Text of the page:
When we got there however, this man told us that we weren’t allowed inside because we got there really early before our tour was scheduled. He argued with Professor Baxter and told all of us we would just have to wait outside. Professor Baxter went inside to talk to the manager/owner, whoever it was that could give us the authority to enter. When she came back, we had absolutely no problems.
The Cloisters Museum is so amazing because even though you know that it is a more modern-built building, there are bits and pieces of it that are actual historic buildings! When you look at the building from the outside and actually pay attention to the details, you will notice that there are some sections where the color of the stone changes from dark to light or vice versa. This is where bits of older buildings have been reassembled as part of the newer structure. That’s just so AWESOME that they actually brought buildings over from Europe to remake here in the middle of NYC.
Once you go inside, you need to look everywhere to get the full experience of the museum. There are all different types of architecture throughout the building, real or simulated. Paintings hand on the walls, and are even part of some of the walls! These are called frescos, which are pretty much murals and are really cool. There’s differently shaped windows and some have scenes of stained glass inside of them. Lots of art in the museum tells a story.
My favorite room was the “unicorn room” where a series of tapestries was hung. These tapestries told the story of the hunt of a unicorn. A group of maybe five to ten men accompanied by several different dogs the unicorn and wounded it while the unicorn tried to fight back, kicking people and dogs! These were absolutely beautiful tapestries and were even more stunning when they were first made, before they began to fade.
One of my favorite aspects of the museum was the open courtyards that were scattered throughout. They had statues, fountains, and different types of plants that would have existed in gardens during medieval/renaissance times. I just thought stepping out into the open air was so refreshing after being inside for a while. Also, if you stepped out on the terrace, you could see across the river into the more wooded area of the park instead of the city. It really felt like you were in a medieval castle.
“Around the Riverbend” is a collection of impressionist paintings of the Lehigh Valley area that was on display in the Moravian College Payne Art Gallery for the past month or so. These paintings were from when the town was beginning to develop, not at all like the present day landscape.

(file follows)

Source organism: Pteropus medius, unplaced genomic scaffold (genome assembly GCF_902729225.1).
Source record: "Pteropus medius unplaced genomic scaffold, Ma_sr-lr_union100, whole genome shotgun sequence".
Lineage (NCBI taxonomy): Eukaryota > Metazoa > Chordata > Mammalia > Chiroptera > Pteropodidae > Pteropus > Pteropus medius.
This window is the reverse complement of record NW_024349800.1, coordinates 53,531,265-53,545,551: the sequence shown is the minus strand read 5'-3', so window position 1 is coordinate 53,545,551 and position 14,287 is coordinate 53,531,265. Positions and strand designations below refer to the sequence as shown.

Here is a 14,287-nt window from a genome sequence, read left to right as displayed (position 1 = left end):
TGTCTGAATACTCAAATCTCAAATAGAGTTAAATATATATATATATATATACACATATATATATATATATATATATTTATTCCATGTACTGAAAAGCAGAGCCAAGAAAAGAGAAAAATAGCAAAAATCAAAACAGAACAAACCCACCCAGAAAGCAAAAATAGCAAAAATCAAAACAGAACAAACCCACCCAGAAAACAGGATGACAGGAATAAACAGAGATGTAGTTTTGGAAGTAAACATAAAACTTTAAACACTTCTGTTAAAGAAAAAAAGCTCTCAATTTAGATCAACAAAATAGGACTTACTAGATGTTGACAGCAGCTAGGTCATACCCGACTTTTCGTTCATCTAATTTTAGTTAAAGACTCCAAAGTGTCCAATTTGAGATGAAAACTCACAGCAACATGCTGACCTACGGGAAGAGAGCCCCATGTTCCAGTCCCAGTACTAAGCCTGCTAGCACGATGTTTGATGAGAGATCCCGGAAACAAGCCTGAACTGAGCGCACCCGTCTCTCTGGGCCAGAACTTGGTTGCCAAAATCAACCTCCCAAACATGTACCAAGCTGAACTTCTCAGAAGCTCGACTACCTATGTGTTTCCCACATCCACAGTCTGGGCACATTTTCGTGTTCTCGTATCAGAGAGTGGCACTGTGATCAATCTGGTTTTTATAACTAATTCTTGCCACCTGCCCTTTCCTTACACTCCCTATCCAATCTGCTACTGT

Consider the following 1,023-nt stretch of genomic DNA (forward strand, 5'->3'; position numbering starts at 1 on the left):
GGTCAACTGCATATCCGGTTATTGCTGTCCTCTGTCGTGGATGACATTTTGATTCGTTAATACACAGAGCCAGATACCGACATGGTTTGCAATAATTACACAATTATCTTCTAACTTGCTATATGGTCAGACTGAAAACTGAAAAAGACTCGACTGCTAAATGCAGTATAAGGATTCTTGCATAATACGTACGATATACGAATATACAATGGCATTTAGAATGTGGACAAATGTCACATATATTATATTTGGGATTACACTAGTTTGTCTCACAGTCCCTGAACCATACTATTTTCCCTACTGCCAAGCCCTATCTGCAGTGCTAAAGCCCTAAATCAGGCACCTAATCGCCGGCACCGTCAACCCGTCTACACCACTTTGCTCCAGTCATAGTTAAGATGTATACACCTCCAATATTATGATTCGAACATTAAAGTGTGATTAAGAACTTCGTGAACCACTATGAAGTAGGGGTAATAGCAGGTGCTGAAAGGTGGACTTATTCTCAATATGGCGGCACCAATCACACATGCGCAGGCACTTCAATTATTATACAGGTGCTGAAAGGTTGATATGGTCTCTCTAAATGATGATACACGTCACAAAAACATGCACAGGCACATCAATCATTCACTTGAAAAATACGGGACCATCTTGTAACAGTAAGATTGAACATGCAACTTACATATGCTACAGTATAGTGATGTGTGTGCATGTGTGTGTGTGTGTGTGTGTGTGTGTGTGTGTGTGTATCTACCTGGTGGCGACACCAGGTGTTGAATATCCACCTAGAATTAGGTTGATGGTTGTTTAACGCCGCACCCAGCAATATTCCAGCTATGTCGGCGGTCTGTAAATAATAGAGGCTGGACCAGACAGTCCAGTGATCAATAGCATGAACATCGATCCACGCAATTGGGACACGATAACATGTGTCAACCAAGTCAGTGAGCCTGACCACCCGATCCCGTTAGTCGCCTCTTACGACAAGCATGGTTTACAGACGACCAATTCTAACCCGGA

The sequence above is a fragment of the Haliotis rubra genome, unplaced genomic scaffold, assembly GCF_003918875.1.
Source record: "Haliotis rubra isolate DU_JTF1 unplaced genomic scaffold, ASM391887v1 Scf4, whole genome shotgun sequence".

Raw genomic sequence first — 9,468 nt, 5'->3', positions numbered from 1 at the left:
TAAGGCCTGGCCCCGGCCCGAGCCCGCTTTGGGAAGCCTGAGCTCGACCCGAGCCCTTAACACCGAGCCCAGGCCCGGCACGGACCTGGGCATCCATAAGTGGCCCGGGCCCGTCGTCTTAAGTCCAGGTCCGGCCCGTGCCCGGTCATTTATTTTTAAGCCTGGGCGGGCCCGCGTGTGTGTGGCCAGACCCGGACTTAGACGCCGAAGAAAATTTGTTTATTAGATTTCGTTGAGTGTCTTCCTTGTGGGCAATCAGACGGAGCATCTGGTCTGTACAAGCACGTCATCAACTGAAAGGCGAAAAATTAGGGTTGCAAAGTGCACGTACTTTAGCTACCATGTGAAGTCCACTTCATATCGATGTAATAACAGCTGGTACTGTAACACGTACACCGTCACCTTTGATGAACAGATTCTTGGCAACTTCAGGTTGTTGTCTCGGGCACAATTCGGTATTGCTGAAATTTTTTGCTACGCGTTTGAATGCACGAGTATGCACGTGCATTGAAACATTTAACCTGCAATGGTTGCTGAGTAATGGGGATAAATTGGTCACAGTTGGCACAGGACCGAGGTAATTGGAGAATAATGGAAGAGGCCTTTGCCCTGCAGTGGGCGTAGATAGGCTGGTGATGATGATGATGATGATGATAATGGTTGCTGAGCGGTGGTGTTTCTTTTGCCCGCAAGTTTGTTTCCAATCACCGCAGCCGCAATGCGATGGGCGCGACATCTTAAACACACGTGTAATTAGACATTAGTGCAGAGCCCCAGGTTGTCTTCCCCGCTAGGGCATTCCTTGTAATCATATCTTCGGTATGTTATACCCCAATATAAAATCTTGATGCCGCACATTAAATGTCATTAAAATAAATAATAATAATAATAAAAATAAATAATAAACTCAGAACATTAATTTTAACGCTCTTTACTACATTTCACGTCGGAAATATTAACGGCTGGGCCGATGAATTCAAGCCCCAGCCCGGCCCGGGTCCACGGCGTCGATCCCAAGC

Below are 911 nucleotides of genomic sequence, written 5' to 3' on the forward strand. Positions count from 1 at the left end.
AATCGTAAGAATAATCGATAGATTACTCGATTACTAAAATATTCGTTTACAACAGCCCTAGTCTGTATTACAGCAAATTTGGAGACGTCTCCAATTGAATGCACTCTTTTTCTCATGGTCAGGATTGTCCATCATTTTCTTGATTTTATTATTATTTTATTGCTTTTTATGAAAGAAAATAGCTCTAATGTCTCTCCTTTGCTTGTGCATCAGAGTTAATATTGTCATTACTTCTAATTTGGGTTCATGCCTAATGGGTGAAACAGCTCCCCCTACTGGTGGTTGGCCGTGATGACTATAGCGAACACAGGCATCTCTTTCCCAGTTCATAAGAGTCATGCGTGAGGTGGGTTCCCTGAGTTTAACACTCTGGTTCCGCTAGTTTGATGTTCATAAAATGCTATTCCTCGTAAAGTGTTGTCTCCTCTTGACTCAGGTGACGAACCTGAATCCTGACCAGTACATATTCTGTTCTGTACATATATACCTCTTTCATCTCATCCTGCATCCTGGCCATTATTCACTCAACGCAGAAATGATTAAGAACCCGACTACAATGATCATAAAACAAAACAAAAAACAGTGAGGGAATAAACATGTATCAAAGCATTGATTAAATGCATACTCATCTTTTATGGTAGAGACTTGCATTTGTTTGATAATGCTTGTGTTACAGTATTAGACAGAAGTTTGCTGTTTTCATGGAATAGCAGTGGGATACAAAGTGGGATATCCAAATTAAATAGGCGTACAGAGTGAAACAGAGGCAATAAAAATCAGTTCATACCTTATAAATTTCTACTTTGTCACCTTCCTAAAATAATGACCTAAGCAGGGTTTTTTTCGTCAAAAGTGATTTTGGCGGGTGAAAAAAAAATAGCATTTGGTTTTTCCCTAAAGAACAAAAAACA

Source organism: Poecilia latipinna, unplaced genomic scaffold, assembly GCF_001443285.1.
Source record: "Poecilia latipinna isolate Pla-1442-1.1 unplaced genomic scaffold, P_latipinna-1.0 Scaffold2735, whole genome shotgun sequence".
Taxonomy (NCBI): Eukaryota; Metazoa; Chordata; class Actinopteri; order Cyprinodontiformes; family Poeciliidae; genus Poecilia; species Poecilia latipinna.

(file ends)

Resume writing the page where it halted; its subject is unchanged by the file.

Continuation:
There are many landscape paintings that are included in the collection, and they are at once similar and different. Many of them are either looking down into the Lehigh Valley or are along a river at some point.
Many of these paintings are paired up with a photo of what the area looks like today, to show the change of the area over time. This one painting of Glen Onoko Falls for example shows how there once used to be a bridge that crossed over the stream and there was a trail that ran alongside it. There were people scattered along that trail that were either out just to enjoy the beauty of the spot, or they were perhaps on their way to or from the hotel that could only be reached from that nature trail. I wish that I could have gone to that hotel.
Nowadays however, the hotel must be long-abandoned, and the trail and bridge are gone, destroyed by the ravages of nature as it reclaimed the area for itself. It is still a beautiful area though. No housing developments have moved in, and hopefully that land is under some sort of protection from encroachment by society in the future.
My favorite piece shows a moon reflected over a slow moving river. The color of this piece is absolutely gorgeous, with a bluish- purple hue cast over the entire scene. Unfortunately the painting has suffered some damage over the years and there are cracks and lines that have formed in the upper right corner of the piece.
The photo that accompanies this painting makes for a very interesting pairing. There is now a concrete bridge that spans the width of the river, and where in the original painting the moon had been now there is a streetlight. This is just an interesting fact to me, and it’s kind of funny, the way things lined up.
Many of the other paintings were very similar to each other. They either showed valleys full of flowers or perhaps barns or other farming-related buildings. The little details in these were also kind of interesting to look at, such as some of the livestock in the farming pieces. However, I just don’t think the images were really as striking as they could have been.